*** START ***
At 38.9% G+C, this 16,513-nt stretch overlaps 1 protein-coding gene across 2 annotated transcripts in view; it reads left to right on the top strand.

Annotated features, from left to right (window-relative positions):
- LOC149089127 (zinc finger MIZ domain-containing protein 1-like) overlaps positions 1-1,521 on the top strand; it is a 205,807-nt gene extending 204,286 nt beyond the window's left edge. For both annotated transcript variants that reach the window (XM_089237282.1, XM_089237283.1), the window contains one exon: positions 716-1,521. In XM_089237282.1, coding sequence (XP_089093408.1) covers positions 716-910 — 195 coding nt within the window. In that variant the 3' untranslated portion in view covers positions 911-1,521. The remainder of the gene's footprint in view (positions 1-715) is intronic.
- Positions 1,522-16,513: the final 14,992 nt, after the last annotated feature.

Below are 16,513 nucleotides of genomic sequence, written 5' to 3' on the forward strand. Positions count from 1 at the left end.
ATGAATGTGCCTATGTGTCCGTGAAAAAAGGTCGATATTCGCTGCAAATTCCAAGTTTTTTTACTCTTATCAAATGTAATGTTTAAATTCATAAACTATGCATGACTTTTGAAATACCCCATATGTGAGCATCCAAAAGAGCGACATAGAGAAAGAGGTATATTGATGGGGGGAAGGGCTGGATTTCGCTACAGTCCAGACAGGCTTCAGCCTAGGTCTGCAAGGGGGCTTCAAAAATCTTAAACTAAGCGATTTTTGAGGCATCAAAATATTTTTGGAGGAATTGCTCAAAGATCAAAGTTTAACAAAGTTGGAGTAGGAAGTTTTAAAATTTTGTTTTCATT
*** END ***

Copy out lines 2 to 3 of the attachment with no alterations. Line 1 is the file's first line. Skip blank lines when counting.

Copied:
Annotated features, from left to right (window-relative positions):
- LOC149089127 (zinc finger MIZ domain-containing protein 1-like) overlaps positions 1-1,521 on the top strand; it is a 205,807-nt gene extending 204,286 nt beyond the window's left edge. For both annotated transcript variants that reach the window (XM_089237282.1, XM_089237283.1), the window contains one exon: positions 716-1,521. In XM_089237282.1, coding sequence (XP_089093408.1) covers positions 716-910 — 195 coding nt within the window. In that variant the 3' untranslated portion in view covers positions 911-1,521. The remainder of the gene's footprint in view (positions 1-715) is intronic.